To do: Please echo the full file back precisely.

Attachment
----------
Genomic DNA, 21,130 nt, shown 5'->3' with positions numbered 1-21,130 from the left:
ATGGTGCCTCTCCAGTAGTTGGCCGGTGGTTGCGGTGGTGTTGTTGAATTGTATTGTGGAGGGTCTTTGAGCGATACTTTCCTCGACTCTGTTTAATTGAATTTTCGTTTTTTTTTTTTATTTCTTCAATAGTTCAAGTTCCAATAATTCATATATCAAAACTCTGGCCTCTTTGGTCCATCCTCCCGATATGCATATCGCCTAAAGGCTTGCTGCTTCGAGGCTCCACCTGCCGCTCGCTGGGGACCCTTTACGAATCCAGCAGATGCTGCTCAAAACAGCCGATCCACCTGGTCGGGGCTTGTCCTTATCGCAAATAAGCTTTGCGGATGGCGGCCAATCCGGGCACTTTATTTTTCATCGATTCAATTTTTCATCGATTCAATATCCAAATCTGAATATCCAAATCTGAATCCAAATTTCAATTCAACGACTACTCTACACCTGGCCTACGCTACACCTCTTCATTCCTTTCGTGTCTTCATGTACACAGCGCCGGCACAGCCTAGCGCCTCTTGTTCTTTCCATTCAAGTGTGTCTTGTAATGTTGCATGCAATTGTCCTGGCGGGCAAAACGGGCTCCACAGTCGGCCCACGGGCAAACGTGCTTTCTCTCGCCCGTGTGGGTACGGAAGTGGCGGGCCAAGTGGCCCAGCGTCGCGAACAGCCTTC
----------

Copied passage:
Genomic DNA, 21,130 nt, shown 5'->3' with positions numbered 1-21,130 from the left:
ATGGTGCCTCTCCAGTAGTTGGCCGGTGGTTGCGGTGGTGTTGTTGAATTGTATTGTGGAGGGTCTTTGAGCGATACTTTCCTCGACTCTGTTTAATTGAATTTTCGTTTTTTTTTTTTATTTCTTCAATAGTTCAAGTTCCAATAATTCATATATCAAAACTCTGGCCTCTTTGGTCCATCCTCCCGATATGCATATCGCCTAAAGGCTTGCTGCTTCGAGGCTCCACCTGCCGCTCGCTGGGGACCCTTTACGAATCCAGCAGATGCTGCTCAAAACAGCCGATCCACCTGGTCGGGGCTTGTCCTTATCGCAAATAAGCTTTGCGGATGGCGGCCAATCCGGGCACTTTATTTTTCATCGATTCAATTTTTCATCGATTCAATATCCAAATCTGAATATCCAAATCTGAATCCAAATTTCAATTCAACGACTACTCTACACCTGGCCTACGCTACACCTCTTCATTCCTTTCGTGTCTTCATGTACACAGCGCCGGCACAGCCTAGCGCCTCTTGTTCTTTCCATTCAAGTGTGTCTTGTAATGTTGCATGCAATTGTCCTGGCGGGCAAAACGGGCTCCACAGTCGGCCCACGGGCAAACGTGCTTTCTCTCGCCCGTGTGGGTACGGAAGTGGCGGGCCAAGTGGCCCAGCGTCGCGAACAGCCTTC